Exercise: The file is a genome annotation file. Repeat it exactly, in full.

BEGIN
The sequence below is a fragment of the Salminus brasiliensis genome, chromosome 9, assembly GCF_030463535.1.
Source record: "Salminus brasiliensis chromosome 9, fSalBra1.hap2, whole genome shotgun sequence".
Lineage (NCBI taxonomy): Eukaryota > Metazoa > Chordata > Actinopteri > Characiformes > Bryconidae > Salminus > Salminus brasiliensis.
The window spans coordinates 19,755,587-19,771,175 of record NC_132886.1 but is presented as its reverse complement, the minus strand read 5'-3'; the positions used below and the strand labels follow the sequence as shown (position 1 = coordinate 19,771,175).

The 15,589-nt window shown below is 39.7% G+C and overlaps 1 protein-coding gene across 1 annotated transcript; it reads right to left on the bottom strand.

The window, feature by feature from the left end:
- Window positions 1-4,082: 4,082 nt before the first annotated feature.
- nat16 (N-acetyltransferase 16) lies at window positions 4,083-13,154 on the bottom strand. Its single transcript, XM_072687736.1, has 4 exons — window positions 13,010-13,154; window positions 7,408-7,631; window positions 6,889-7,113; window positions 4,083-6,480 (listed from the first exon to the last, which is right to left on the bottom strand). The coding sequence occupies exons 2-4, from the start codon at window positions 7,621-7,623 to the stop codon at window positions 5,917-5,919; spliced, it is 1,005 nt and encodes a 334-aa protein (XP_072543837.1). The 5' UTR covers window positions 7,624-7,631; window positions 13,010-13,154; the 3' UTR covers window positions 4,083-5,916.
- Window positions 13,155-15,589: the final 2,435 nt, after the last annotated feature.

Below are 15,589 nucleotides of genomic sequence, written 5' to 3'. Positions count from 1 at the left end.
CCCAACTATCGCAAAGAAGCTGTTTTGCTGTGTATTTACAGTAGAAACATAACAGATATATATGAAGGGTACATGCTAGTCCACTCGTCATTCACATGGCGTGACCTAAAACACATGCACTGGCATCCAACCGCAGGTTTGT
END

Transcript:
The sequence below is a fragment of the Salminus brasiliensis genome, chromosome 9, assembly GCF_030463535.1.
Source record: "Salminus brasiliensis chromosome 9, fSalBra1.hap2, whole genome shotgun sequence".
Lineage (NCBI taxonomy): Eukaryota > Metazoa > Chordata > Actinopteri > Characiformes > Bryconidae > Salminus > Salminus brasiliensis.
The window spans coordinates 19,755,587-19,771,175 of record NC_132886.1 but is presented as its reverse complement, the minus strand read 5'-3'; the positions used below and the strand labels follow the sequence as shown (position 1 = coordinate 19,771,175).

The 15,589-nt window shown below is 39.7% G+C and overlaps 1 protein-coding gene across 1 annotated transcript; it reads right to left on the bottom strand.

The window, feature by feature from the left end:
- Window positions 1-4,082: 4,082 nt before the first annotated feature.
- nat16 (N-acetyltransferase 16) lies at window positions 4,083-13,154 on the bottom strand. Its single transcript, XM_072687736.1, has 4 exons — window positions 13,010-13,154; window positions 7,408-7,631; window positions 6,889-7,113; window positions 4,083-6,480 (listed from the first exon to the last, which is right to left on the bottom strand). The coding sequence occupies exons 2-4, from the start codon at window positions 7,621-7,623 to the stop codon at window positions 5,917-5,919; spliced, it is 1,005 nt and encodes a 334-aa protein (XP_072543837.1). The 5' UTR covers window positions 7,624-7,631; window positions 13,010-13,154; the 3' UTR covers window positions 4,083-5,916.
- Window positions 13,155-15,589: the final 2,435 nt, after the last annotated feature.

Below are 15,589 nucleotides of genomic sequence, written 5' to 3'. Positions count from 1 at the left end.
CCCAACTATCGCAAAGAAGCTGTTTTGCTGTGTATTTACAGTAGAAACATAACAGATATATATGAAGGGTACATGCTAGTCCACTCGTCATTCACATGGCGTGACCTAAAACACATGCACTGGCATCCAACCGCAGGTTTGT